Cry Freedom. Or not.

What are you rebelling against? What have you got?

So near and yet, so far. Just when we think things are getting back to normal – proper normal that is, not the new normal – the data proves otherwise and we are back in the midst of a huge lockdown, unable to go anywhere or do anything or see anyone, our freedoms curtailed…

Oh wait. That is absolutely NOT what has happened. Though you could be forgiven for thinking otherwise judging by the fuss and protestations of the anti-lockdown/anti-vax/anti-whatever they are anti this week demonstration in London yesterday.

I got immensely cross when I saw the footage of poor Nick Watt, the BBC’s Newsnight political editor being harangued and screamed at as he crossed the road in Whitehall. Screamed at for ‘lying about lockdowns’, for not telling the truth (err, isn’t that the same thing?) and for being the government’s pasty. Or something like that. It’s great that we live in a country where you can demonstrate outside a government department without being carted off to jail or hauled off a diverted aeroplane, but, seriously, the guy is just doing his job. In any case, I didn’t see much evidence of lockdown on that clip. Running around shouting:  “Locking people up is illegal. You can’t lock people up”, sans-mask, in the midst of a great crowd of people, is the very opposite of being in lockdown, I would have said.

As of yesterday, the date when social distancing measures would cease to be required has moved, by four weeks, to July 19th – hopefully. This was always, always going to be a risk. At no point did the government say it would be a definite date; instead, Johnson when he announced the last roadmap out of lockdown said he would be led by data rather than dates.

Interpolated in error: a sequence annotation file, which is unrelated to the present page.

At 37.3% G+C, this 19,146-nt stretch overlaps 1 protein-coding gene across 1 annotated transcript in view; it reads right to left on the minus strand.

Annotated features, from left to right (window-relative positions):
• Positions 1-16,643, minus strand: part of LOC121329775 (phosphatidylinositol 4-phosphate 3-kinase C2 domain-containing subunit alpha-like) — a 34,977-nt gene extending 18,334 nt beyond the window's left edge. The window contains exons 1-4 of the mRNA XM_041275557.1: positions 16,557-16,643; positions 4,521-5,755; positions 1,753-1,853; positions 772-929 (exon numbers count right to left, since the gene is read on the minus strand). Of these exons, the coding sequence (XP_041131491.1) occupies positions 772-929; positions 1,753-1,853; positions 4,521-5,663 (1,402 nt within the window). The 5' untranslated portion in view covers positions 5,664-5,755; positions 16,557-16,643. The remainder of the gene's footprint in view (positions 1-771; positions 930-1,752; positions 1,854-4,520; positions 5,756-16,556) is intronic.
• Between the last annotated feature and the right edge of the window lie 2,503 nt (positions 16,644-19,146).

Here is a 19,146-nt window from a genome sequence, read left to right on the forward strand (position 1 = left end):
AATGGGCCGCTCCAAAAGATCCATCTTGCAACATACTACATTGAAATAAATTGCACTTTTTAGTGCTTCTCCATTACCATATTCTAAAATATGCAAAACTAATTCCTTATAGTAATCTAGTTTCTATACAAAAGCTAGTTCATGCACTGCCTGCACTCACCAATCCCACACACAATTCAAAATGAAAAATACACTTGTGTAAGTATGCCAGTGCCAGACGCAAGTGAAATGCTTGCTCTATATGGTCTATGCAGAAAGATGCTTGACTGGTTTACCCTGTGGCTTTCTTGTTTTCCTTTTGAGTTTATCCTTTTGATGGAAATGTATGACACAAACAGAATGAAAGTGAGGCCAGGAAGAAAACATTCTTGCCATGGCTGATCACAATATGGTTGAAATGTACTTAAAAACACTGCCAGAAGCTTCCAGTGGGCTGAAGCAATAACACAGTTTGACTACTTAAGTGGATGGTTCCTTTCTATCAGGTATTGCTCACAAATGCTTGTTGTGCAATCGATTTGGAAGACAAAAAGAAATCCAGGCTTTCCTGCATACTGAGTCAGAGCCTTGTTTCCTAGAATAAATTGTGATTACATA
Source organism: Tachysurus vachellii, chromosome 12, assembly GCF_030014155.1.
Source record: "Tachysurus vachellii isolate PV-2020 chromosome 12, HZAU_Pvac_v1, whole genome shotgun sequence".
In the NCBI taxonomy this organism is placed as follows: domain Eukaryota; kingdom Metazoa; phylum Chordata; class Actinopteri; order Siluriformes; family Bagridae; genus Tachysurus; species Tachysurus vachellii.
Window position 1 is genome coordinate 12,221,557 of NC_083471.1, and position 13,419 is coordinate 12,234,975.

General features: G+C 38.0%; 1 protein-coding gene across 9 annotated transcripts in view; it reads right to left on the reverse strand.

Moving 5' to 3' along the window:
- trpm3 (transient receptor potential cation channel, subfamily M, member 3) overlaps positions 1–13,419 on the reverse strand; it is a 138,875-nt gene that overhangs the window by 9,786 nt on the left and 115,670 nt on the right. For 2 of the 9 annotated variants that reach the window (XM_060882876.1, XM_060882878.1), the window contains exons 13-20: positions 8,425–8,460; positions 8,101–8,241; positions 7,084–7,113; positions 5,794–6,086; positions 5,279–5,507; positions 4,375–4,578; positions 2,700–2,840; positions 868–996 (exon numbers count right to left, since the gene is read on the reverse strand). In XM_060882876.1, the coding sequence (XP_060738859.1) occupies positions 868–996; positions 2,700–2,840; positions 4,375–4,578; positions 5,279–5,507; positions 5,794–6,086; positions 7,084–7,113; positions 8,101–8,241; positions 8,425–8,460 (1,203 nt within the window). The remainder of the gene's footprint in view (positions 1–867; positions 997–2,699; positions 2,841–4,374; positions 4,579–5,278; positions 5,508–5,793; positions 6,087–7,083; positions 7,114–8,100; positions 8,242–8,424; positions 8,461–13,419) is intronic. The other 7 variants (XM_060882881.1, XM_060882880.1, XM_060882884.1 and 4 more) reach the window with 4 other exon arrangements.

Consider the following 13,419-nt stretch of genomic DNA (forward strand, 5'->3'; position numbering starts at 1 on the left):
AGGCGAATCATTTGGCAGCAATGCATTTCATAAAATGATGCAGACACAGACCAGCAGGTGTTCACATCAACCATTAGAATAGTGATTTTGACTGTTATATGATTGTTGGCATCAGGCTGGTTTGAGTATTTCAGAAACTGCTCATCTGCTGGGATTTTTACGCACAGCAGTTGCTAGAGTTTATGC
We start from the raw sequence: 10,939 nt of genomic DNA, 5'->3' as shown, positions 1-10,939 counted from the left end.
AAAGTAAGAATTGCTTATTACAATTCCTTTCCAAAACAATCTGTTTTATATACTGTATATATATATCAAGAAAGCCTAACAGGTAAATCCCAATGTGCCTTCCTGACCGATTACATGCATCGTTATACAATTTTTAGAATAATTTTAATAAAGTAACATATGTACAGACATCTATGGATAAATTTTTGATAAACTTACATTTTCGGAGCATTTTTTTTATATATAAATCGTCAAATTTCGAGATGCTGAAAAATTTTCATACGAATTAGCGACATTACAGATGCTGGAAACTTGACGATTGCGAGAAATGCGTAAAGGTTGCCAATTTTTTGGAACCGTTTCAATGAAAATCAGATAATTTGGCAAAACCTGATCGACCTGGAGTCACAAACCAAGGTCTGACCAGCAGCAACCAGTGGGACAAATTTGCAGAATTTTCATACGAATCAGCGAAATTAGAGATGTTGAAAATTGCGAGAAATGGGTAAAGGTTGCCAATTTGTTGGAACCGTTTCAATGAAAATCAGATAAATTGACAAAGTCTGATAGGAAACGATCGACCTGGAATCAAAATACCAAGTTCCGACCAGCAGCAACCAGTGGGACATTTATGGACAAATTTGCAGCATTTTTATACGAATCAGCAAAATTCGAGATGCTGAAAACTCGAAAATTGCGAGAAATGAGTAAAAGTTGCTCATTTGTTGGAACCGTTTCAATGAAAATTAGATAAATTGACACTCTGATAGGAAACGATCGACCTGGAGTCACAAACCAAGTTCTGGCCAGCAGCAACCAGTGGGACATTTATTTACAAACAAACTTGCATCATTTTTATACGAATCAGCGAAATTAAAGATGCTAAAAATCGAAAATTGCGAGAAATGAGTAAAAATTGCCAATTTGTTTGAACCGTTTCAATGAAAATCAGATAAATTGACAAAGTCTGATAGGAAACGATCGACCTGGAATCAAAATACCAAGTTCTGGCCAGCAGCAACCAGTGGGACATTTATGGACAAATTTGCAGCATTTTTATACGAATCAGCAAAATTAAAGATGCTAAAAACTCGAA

The mainstream media – yes, Daily Mail and Daily Mirror, I’m looking at you, really hasn’t helped, with all their bleating on about Freedom Day. June 21st was always going to be the earliest that measures would be lifted only if numbers of cases and hospitalisations had fallen to manageable levels.
Yes, the government probably should have acted sooner on the borders when they realised there was a Delta variant heading our way. But they didn’t. It could have been for reasons of political expediency, to protect a possible India trade deal or just through general incompetence. Whatever and why-ever it was, that’s what did, or, rather didn’t, happen. So, what we have is what we have.

It is bad news for a hospitality and events industry that has gone way beyond being on its knees; it’s bad news for the travel industry, and for anyone with relatives in care homes or hospital who still have a million hoops to jump through in order to see their loved ones. For many other industries though, it’s just more of the same. We’ve all got used to doing things in a different way, no matter how much we might miss the old ways. And boy, do we miss them. I’d really like to arrange to go to the pub with my friends and not have to play favourites in order to get below the magic number six if we want to sit inside. And I’m fed up of having to order my drinks and food via an App on my phone – half the time I have no idea what I’m ordering as my glasses have steamed up thanks to the mask. First world problems though.

We will have to get used to living with Covid, with spikes in infection rates from time to time. But holding off on ending all restrictions is the only sensible thing to do for a few weeks, while the vaccination levels rise.

We are so nearly there. Hang on, just a bit longer.


Boris: Hold my pint…


About Fiona Russell-Horne

Group Managing Editor across the BMJ portfolio.

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